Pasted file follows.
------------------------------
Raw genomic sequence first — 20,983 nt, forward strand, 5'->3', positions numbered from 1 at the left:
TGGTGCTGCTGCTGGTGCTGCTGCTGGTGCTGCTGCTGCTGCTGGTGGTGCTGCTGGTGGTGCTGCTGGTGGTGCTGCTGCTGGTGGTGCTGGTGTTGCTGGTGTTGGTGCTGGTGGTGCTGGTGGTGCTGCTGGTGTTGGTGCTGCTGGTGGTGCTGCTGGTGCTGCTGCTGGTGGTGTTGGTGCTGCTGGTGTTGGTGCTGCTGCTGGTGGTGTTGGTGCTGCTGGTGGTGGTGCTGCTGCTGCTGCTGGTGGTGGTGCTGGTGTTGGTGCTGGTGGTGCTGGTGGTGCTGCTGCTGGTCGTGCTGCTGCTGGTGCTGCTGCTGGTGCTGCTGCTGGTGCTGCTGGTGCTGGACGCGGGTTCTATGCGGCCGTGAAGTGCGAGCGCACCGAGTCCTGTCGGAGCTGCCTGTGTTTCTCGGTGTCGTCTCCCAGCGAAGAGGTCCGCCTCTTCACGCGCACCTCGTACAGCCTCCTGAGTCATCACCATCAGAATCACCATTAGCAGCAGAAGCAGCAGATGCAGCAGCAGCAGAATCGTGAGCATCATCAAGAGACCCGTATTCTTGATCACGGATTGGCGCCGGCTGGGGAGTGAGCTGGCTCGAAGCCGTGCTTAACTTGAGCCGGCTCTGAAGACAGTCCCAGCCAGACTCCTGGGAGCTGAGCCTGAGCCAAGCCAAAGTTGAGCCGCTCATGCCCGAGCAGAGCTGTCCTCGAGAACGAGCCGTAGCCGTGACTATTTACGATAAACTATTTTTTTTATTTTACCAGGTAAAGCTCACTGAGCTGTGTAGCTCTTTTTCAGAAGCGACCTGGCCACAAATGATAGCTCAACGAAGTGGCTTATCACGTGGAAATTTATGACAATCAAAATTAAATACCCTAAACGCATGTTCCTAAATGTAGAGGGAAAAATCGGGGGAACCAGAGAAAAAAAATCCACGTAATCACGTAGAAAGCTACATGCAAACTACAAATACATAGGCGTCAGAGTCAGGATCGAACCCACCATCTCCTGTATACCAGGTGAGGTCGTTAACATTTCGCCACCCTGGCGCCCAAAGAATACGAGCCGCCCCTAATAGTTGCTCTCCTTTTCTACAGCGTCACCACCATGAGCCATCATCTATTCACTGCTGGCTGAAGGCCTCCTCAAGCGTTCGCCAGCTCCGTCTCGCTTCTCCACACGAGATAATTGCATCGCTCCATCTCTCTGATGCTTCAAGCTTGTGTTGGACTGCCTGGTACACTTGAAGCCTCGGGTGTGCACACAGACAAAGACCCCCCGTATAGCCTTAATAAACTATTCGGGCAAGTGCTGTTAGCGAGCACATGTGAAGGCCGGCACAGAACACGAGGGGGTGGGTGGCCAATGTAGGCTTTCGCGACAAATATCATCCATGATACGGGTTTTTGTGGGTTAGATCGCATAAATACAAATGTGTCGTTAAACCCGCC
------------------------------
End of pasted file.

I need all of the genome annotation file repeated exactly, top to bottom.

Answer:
Raw genomic sequence first — 20,983 nt, forward strand, 5'->3', positions numbered from 1 at the left:
TGGTGCTGCTGCTGGTGCTGCTGCTGGTGCTGCTGCTGCTGCTGGTGGTGCTGCTGGTGGTGCTGCTGGTGGTGCTGCTGCTGGTGGTGCTGGTGTTGCTGGTGTTGGTGCTGGTGGTGCTGGTGGTGCTGCTGGTGTTGGTGCTGCTGGTGGTGCTGCTGGTGCTGCTGCTGGTGGTGTTGGTGCTGCTGGTGTTGGTGCTGCTGCTGGTGGTGTTGGTGCTGCTGGTGGTGGTGCTGCTGCTGCTGCTGGTGGTGGTGCTGGTGTTGGTGCTGGTGGTGCTGGTGGTGCTGCTGCTGGTCGTGCTGCTGCTGGTGCTGCTGCTGGTGCTGCTGCTGGTGCTGCTGGTGCTGGACGCGGGTTCTATGCGGCCGTGAAGTGCGAGCGCACCGAGTCCTGTCGGAGCTGCCTGTGTTTCTCGGTGTCGTCTCCCAGCGAAGAGGTCCGCCTCTTCACGCGCACCTCGTACAGCCTCCTGAGTCATCACCATCAGAATCACCATTAGCAGCAGAAGCAGCAGATGCAGCAGCAGCAGAATCGTGAGCATCATCAAGAGACCCGTATTCTTGATCACGGATTGGCGCCGGCTGGGGAGTGAGCTGGCTCGAAGCCGTGCTTAACTTGAGCCGGCTCTGAAGACAGTCCCAGCCAGACTCCTGGGAGCTGAGCCTGAGCCAAGCCAAAGTTGAGCCGCTCATGCCCGAGCAGAGCTGTCCTCGAGAACGAGCCGTAGCCGTGACTATTTACGATAAACTATTTTTTTTATTTTACCAGGTAAAGCTCACTGAGCTGTGTAGCTCTTTTTCAGAAGCGACCTGGCCACAAATGATAGCTCAACGAAGTGGCTTATCACGTGGAAATTTATGACAATCAAAATTAAATACCCTAAACGCATGTTCCTAAATGTAGAGGGAAAAATCGGGGGAACCAGAGAAAAAAAATCCACGTAATCACGTAGAAAGCTACATGCAAACTACAAATACATAGGCGTCAGAGTCAGGATCGAACCCACCATCTCCTGTATACCAGGTGAGGTCGTTAACATTTCGCCACCCTGGCGCCCAAAGAATACGAGCCGCCCCTAATAGTTGCTCTCCTTTTCTACAGCGTCACCACCATGAGCCATCATCTATTCACTGCTGGCTGAAGGCCTCCTCAAGCGTTCGCCAGCTCCGTCTCGCTTCTCCACACGAGATAATTGCATCGCTCCATCTCTCTGATGCTTCAAGCTTGTGTTGGACTGCCTGGTACACTTGAAGCCTCGGGTGTGCACACAGACAAAGACCCCCCGTATAGCCTTAATAAACTATTCGGGCAAGTGCTGTTAGCGAGCACATGTGAAGGCCGGCACAGAACACGAGGGGGTGGGTGGCCAATGTAGGCTTTCGCGACAAATATCATCCATGATACGGGTTTTTGTGGGTTAGATCGCATAAATACAAATGTGTCGTTAAACCCGCC